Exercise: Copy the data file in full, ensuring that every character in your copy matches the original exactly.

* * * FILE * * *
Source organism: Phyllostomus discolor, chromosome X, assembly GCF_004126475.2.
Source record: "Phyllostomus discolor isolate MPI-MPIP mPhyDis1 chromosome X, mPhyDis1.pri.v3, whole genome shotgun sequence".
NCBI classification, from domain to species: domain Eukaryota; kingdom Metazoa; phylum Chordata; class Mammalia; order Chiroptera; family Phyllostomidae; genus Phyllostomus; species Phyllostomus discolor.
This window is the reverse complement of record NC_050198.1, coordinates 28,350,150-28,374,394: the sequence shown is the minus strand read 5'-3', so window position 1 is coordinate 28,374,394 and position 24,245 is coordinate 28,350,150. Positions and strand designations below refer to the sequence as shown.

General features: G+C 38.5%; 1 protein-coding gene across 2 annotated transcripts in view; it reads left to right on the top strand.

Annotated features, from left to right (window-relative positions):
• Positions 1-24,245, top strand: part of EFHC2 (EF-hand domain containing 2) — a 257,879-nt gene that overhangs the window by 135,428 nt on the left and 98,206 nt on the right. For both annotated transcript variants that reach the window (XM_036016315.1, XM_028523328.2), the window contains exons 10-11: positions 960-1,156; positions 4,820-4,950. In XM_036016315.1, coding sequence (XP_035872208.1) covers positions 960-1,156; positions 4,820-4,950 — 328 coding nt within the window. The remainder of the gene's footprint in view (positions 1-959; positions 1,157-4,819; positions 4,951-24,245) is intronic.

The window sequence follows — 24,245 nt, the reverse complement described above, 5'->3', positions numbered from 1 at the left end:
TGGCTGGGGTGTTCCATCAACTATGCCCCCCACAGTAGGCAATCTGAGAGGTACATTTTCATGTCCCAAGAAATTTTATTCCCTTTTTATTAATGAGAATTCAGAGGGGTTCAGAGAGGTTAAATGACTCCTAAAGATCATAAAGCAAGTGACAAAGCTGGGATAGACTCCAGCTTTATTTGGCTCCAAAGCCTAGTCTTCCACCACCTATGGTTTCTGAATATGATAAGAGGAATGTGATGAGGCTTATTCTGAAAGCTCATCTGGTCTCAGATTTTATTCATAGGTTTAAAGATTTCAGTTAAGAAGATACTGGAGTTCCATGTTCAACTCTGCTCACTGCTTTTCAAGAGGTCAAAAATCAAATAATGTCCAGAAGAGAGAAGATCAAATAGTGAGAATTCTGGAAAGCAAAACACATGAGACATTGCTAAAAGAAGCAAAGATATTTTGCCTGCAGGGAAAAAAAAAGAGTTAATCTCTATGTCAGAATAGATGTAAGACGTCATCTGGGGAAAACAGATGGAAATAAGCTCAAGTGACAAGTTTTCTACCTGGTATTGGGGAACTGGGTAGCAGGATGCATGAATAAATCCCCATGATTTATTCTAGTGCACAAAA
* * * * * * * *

Source organism: Phyllostomus discolor, chromosome X, assembly GCF_004126475.2.
Source record: "Phyllostomus discolor isolate MPI-MPIP mPhyDis1 chromosome X, mPhyDis1.pri.v3, whole genome shotgun sequence".
NCBI classification, from domain to species: domain Eukaryota; kingdom Metazoa; phylum Chordata; class Mammalia; order Chiroptera; family Phyllostomidae; genus Phyllostomus; species Phyllostomus discolor.
This window is the reverse complement of record NC_050198.1, coordinates 28,350,150-28,374,394: the sequence shown is the minus strand read 5'-3', so window position 1 is coordinate 28,374,394 and position 24,245 is coordinate 28,350,150. Positions and strand designations below refer to the sequence as shown.

General features: G+C 38.5%; 1 protein-coding gene across 2 annotated transcripts in view; it reads left to right on the top strand.

Annotated features, from left to right (window-relative positions):
• Positions 1-24,245, top strand: part of EFHC2 (EF-hand domain containing 2) — a 257,879-nt gene that overhangs the window by 135,428 nt on the left and 98,206 nt on the right. For both annotated transcript variants that reach the window (XM_036016315.1, XM_028523328.2), the window contains exons 10-11: positions 960-1,156; positions 4,820-4,950. In XM_036016315.1, coding sequence (XP_035872208.1) covers positions 960-1,156; positions 4,820-4,950 — 328 coding nt within the window. The remainder of the gene's footprint in view (positions 1-959; positions 1,157-4,819; positions 4,951-24,245) is intronic.

The window sequence follows — 24,245 nt, the reverse complement described above, 5'->3', positions numbered from 1 at the left end:
TGGCTGGGGTGTTCCATCAACTATGCCCCCCACAGTAGGCAATCTGAGAGGTACATTTTCATGTCCCAAGAAATTTTATTCCCTTTTTATTAATGAGAATTCAGAGGGGTTCAGAGAGGTTAAATGACTCCTAAAGATCATAAAGCAAGTGACAAAGCTGGGATAGACTCCAGCTTTATTTGGCTCCAAAGCCTAGTCTTCCACCACCTATGGTTTCTGAATATGATAAGAGGAATGTGATGAGGCTTATTCTGAAAGCTCATCTGGTCTCAGATTTTATTCATAGGTTTAAAGATTTCAGTTAAGAAGATACTGGAGTTCCATGTTCAACTCTGCTCACTGCTTTTCAAGAGGTCAAAAATCAAATAATGTCCAGAAGAGAGAAGATCAAATAGTGAGAATTCTGGAAAGCAAAACACATGAGACATTGCTAAAAGAAGCAAAGATATTTTGCCTGCAGGGAAAAAAAAAGAGTTAATCTCTATGTCAGAATAGATGTAAGACGTCATCTGGGGAAAACAGATGGAAATAAGCTCAAGTGACAAGTTTTCTACCTGGTATTGGGGAACTGGGTAGCAGGATGCATGAATAAATCCCCATGATTTATTCTAGTGCACAAAA